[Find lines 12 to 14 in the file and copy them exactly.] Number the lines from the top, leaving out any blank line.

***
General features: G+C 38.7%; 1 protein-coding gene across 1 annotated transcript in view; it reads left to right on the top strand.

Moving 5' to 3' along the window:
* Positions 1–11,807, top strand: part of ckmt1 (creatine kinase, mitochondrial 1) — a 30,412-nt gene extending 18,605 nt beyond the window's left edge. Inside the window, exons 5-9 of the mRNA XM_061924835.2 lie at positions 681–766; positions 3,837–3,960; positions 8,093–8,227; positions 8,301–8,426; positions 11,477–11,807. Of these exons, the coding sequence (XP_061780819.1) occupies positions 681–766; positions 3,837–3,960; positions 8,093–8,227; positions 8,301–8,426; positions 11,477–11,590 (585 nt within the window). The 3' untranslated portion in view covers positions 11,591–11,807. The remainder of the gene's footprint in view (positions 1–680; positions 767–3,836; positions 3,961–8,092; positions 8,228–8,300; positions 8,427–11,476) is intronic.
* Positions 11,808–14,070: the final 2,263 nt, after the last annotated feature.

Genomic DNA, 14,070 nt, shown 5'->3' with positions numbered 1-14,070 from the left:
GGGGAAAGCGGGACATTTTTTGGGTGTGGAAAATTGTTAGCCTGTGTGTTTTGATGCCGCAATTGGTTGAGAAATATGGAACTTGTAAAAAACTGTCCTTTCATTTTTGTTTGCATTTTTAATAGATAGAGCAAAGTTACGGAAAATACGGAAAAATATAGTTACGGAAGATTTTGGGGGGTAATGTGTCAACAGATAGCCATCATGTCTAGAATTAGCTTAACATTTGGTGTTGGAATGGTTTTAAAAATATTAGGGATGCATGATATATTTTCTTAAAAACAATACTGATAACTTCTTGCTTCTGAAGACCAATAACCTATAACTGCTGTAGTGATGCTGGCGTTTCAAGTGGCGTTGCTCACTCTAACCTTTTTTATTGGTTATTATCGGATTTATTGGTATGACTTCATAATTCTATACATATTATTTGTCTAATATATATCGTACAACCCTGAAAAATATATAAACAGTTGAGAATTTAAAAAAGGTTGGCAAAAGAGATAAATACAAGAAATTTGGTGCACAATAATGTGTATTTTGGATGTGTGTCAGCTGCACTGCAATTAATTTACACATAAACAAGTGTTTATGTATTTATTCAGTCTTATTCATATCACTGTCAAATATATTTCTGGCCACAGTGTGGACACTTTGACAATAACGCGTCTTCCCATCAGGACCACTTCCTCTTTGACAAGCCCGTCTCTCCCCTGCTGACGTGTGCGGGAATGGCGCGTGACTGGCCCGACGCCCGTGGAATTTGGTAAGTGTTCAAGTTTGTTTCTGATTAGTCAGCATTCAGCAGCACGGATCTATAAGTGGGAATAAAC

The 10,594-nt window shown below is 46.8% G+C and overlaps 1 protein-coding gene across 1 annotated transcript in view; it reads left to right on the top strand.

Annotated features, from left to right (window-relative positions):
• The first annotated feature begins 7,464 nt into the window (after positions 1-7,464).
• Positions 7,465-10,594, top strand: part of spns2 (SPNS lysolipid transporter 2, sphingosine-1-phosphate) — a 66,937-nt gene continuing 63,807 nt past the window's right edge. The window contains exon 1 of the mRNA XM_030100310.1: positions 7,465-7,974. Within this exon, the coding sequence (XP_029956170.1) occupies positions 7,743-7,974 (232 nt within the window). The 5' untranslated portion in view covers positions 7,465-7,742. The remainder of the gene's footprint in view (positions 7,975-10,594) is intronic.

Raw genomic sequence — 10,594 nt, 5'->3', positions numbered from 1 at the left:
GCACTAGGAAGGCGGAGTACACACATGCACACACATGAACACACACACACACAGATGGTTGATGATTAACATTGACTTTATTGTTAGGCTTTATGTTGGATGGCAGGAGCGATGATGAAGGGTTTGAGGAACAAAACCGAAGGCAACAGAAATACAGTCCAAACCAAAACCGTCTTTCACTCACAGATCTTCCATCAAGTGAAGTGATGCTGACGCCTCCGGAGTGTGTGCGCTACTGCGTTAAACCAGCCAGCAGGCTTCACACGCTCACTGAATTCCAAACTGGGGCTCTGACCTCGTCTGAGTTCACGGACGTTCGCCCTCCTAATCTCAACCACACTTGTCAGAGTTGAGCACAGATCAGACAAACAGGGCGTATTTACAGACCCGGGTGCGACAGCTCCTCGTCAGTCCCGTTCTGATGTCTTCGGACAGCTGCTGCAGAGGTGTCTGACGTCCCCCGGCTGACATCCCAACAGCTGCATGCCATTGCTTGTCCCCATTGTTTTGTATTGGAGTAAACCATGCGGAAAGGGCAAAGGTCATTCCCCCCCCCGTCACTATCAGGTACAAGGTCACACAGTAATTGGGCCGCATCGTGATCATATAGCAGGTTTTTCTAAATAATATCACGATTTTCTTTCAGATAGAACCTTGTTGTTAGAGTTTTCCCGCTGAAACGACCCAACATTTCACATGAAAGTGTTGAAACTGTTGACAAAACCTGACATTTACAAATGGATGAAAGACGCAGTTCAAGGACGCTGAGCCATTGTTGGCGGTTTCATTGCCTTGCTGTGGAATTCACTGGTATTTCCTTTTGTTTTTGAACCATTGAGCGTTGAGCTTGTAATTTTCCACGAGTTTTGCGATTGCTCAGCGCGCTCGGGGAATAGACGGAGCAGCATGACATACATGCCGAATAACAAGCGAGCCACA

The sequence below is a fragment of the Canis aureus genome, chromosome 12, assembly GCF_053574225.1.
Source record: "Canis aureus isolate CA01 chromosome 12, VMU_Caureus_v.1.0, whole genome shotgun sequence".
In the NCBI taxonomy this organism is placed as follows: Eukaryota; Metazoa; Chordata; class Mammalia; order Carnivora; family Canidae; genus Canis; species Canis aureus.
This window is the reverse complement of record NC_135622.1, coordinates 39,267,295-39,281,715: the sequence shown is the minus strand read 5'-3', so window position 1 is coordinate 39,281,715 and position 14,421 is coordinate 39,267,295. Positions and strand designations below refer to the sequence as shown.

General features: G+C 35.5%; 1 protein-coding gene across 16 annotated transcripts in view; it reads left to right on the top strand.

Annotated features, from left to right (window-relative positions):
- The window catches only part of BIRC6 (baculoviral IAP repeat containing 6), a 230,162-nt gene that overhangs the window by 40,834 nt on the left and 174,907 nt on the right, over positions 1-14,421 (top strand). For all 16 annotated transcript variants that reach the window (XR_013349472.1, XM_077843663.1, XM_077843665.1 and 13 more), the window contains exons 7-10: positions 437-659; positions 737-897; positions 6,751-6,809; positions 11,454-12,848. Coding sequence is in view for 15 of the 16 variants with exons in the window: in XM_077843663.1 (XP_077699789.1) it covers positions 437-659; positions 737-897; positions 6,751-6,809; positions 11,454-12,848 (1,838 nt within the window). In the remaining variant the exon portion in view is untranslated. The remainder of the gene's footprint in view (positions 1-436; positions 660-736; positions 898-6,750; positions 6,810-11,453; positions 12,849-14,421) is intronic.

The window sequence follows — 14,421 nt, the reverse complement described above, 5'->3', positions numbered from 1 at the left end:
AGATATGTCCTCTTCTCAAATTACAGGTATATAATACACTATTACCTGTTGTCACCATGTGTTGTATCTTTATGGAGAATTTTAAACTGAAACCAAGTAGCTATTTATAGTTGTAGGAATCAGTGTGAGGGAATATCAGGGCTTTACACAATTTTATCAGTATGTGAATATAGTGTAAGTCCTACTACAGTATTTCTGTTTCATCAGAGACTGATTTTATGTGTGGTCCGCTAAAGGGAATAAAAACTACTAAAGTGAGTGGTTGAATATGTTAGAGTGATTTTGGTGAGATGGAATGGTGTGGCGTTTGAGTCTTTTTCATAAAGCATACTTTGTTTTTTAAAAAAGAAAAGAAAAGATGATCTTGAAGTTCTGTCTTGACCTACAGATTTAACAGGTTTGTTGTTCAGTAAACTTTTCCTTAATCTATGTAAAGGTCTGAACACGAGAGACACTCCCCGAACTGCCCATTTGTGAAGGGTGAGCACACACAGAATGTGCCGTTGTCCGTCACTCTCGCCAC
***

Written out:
GCACTAGGAAGGCGGAGTACACACATGCACACACATGAACACACACACACACAGATGGTTGATGATTAACATTGACTTTATTGTTAGGCTTTATGTTGGATGGCAGGAGCGATGATGAAGGGTTTGAGGAACAAAACCGAAGGCAACAGAAATACAGTCCAAACCAAAACCGTCTTTCACTCACAGATCTTCCATCAAGTGAAGTGATGCTGACGCCTCCGGAGTGTGTGCGCTACTGCGTTAAACCAGCCAGCAGGCTTCACACGCTCACTGAATTCCAAACTGGGGCTCTGACCTCGTCTGAGTTCACGGACGTTCGCCCTCCTAATCTCAACCACACTTGTCAGAGTTGAGCACAGATCAGACAAACAGGGCGTATTTACAGACCCGGGTGCGACAGCTCCTCGTCAGTCCCGTTCTGATGTCTTCGGACAGCTGCTGCAGAGGTGTCTGACGTCCCCCGGCTGACATCCCAACAGCTGCATGCCATTGCTTGTCCCCATTGTTTTGTATTGGAGTAAACCATGCGGAAAGGGCAAAGGTCATTCCCCCCCCCGTCACTATCAGGTACAAGGTCACACAGTAATTGGGCCGCATCGTGATCATATAGCAGGTTTTTCTAAATAATATCACGATTTTCTTTCAGATAGAACCTTGTTGTTAGAGTTTTCCCGCTGAAACGACCCAACATTTCACATGAAAGTGTTGAAACTGTTGACAAAACCTGACATTTACAAATGGATGAAAGACGCAGTTCAAGGACGCTGAGCCATTGTTGGCGGTTTCATTGCCTTGCTGTGGAATTCACTGGTATTTCCTTTTGTTTTTGAACCATTGAGCGTTGAGCTTGTAATTTTCCACGAGTTTTGCGATTGCTCAGCGCGCTCGGGGAATAGACGGAGCAGCATGACATACATGCCGAATAACAAGCGAGCCACA

The sequence below is a fragment of the Canis aureus genome, chromosome 12, assembly GCF_053574225.1.
Source record: "Canis aureus isolate CA01 chromosome 12, VMU_Caureus_v.1.0, whole genome shotgun sequence".